If radiology departments want to stay relevant and thrive in the U.S. healthcare industry’s shift from volume-to-value, they need to clearly demonstrate their contribution to the organization’s overall success. Imaging continues to play a critical role across the patient care continuum, and as hospitals redefine their own benchmarks, imaging departments must also find new ways to prove their value. “Outcomes and value are the new drivers in today’s market,” says Ran Rumianek, Executive Director of Workflow at McKesson Imaging and Workflow Solutions. “To adapt, radiologists need solutions that help them manage their processes more intelligently and more efficiently.”
In a volume-based model, the main factor driving radiology operations was productivity. While it’s still a key driver, it must now be accompanied by many other things, like quality improvements, better outcomes, patient satisfaction and reduced costs.
This transformation is easier to talk about in theory than to put into practice, especially when many financial incentives are still tied to volume. For radiology, adapting to this new reality means implementing new processes, new workflows and new technologies.
Rumianek, who leads product development for Conserus Workflow Intelligence, a software rules engine that orchestrates and automates imaging workflows expounded on these and other workflow-related themes in a recent interview with imagingBiz.
What do you see as the most pressing challenge facing radiology today?
Rumianek: What we see in radiology departments at many of our customer sites is their challenge to stay relevant and demonstrate their contribution to overall hospital goals. In their new environment, radiology is often viewed as a cost center instead of a profit center. The hospital wants to get the most out of each imaging study performed, while still driving down costs.
To show value in this context, an imaging department needs to adjust its clinical operations to make workflows more streamlined and efficient than ever. One of the challenges radiologists have is that most of their tools - mainly the PACS - were designed to meet their “old world” challenge of reading more studies faster.
In a value-based world, they need tools that let them collaborate and communicate with other departments and care providers. They need the ability to prioritize their reading so the most urgent cases are read first by the most qualified sub-specialist. They need consistent quality processes and they need clear visibility into their operations so they know where they can improve and where they are bringing quantifiable value to the hospital.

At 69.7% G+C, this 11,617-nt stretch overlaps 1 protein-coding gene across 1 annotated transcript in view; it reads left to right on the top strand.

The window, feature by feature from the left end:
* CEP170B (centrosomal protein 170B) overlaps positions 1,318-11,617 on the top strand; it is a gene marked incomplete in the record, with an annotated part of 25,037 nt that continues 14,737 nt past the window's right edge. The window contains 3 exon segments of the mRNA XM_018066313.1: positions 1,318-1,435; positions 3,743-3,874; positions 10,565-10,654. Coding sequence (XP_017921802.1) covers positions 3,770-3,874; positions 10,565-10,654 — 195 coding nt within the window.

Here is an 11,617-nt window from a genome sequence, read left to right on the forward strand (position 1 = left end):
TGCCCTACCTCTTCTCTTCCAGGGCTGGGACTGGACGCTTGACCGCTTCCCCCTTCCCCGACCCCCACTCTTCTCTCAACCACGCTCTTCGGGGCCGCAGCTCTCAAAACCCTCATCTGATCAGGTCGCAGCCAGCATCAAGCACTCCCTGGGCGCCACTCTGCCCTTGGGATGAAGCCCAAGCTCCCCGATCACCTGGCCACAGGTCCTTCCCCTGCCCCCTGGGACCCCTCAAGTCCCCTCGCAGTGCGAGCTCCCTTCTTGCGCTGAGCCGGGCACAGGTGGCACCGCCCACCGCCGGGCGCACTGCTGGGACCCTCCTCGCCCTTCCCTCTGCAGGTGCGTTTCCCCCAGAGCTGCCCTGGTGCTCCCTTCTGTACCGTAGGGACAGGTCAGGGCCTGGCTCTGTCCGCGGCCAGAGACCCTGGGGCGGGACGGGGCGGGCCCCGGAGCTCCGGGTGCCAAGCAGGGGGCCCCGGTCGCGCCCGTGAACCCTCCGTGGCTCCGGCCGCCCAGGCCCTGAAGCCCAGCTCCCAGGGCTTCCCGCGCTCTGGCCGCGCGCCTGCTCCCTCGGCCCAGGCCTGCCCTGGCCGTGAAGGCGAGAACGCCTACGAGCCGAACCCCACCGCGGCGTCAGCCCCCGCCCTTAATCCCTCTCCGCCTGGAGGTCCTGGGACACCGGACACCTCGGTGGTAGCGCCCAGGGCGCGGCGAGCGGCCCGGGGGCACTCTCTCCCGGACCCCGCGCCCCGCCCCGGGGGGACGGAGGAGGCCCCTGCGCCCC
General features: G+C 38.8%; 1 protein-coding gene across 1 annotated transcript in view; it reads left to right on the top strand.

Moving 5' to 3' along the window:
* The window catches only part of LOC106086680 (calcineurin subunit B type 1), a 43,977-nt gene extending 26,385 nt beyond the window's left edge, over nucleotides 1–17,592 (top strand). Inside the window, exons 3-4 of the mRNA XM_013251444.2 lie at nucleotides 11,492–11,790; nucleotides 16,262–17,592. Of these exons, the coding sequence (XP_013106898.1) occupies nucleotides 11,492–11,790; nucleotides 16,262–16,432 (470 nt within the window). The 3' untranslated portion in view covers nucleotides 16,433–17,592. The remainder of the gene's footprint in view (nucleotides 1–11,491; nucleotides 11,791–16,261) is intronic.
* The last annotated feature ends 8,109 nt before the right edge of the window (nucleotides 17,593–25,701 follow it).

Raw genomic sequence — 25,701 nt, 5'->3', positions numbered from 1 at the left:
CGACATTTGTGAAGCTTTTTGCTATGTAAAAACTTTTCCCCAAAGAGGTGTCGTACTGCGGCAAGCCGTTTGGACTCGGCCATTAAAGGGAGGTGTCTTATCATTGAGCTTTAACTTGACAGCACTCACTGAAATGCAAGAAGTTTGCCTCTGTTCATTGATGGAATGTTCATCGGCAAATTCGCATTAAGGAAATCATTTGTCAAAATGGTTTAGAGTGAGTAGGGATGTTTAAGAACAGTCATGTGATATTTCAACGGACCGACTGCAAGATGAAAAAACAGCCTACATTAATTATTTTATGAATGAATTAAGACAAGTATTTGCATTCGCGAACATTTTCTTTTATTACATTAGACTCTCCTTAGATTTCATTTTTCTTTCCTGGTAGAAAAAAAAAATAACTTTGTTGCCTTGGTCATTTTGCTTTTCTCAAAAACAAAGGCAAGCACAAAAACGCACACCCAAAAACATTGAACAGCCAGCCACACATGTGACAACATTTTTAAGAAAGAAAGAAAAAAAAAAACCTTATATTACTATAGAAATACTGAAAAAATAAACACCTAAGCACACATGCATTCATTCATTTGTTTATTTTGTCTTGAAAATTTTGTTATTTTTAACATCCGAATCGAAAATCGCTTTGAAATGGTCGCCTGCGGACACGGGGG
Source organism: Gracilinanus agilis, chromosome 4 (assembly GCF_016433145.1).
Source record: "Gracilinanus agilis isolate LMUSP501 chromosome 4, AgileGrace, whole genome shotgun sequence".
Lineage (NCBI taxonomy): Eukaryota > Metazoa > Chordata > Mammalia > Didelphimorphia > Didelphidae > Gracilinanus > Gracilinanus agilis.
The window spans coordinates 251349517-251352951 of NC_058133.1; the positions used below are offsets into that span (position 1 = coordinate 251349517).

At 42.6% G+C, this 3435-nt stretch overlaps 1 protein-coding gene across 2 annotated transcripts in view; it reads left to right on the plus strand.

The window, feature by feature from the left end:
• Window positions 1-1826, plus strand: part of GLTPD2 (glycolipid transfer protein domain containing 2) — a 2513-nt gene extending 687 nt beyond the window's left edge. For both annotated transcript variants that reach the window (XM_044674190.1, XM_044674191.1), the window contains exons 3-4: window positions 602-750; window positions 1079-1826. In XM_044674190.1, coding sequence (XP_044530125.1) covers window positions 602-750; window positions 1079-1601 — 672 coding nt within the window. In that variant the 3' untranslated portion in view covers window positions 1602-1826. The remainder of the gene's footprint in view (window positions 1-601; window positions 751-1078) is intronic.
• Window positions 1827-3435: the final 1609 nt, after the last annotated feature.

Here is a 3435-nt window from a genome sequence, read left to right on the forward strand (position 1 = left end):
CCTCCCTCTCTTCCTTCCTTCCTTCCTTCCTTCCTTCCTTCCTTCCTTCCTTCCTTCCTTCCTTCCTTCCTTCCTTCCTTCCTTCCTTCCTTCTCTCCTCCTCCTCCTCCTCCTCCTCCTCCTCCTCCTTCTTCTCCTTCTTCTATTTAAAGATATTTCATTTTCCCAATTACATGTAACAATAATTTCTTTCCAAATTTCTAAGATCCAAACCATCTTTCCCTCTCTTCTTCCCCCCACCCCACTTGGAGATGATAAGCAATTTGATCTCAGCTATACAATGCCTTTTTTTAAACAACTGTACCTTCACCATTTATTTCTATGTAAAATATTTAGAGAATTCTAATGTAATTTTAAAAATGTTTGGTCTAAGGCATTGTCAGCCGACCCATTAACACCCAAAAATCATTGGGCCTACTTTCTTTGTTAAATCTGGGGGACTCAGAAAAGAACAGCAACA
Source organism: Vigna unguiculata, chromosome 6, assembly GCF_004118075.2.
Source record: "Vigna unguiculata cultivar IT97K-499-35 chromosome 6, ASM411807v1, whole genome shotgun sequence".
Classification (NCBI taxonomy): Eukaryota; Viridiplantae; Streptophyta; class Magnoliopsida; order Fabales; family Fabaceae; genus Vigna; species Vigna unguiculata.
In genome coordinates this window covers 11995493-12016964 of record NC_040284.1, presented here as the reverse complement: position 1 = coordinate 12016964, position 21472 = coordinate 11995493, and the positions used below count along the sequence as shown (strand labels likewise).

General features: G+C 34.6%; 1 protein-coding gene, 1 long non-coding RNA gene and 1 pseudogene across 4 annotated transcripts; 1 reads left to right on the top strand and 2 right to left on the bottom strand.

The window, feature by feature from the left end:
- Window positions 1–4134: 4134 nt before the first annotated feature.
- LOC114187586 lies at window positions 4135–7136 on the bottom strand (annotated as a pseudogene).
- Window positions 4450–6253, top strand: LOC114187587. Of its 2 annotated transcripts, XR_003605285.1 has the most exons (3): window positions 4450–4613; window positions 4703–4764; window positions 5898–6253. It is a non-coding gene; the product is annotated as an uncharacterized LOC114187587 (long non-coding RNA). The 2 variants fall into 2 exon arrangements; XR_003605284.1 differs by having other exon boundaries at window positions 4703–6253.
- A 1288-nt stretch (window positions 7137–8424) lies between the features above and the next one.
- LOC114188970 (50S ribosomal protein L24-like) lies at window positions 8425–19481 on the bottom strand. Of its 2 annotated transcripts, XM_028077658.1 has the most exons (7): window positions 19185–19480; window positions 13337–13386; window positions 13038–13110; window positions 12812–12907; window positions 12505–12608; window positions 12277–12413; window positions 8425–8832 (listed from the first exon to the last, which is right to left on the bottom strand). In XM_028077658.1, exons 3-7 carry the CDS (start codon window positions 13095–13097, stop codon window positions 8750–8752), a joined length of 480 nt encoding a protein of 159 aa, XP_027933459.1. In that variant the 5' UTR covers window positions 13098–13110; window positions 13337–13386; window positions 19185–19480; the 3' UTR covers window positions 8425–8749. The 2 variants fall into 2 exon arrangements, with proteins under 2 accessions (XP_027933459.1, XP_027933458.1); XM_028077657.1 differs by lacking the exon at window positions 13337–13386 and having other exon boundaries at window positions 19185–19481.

Are there particular areas or pain points that are common to many healthcare organizations?
Many hospitals look at improving their ED flow as a critical goal. This area is often a bottleneck that impacts patient satisfaction, bed turnover, patient outcomes etc. Imaging plays a significant role in supporting ED operations, with a steadily growing volume of advanced imaging studies. Timely management of imaging for this area can have a positive impact on patient care and flow, whereas delayed or sub-optimal diagnosis adds time, costs and may compromise patient outcomes. Imaging departments that can optimize service to this area can demonstrate value in both interpretation quality and turnaround times.
One of our customers had a scenario where every case coming to radiology from the ED was marked “STAT” and it was extremely difficult for them to distinguish the truly important cases. In addition they didn’t have good visibility on their turnaround times. We worked with this customer to help them define and automate their prioritization rules; we helped them build a model that assessed each study coming from the ED and dynamically assigned it a priority. The results of this workflow orchestration were surprising even to us - they measured their turnaround times before and after implementing the automation, and were able to reduce them by up to 50 percent.
Now that they have a system in place, and a tool to measure it, they’re also able to adjust the prioritization model to make even more improvements. Since all the data can be measured, it’s much easier for them to see the impact of any changes they make from this point forward.
One of the areas where workflow challenges frequently appear is in quality workflows. How can departments use workflow orchestration technology to implement more robust quality practices?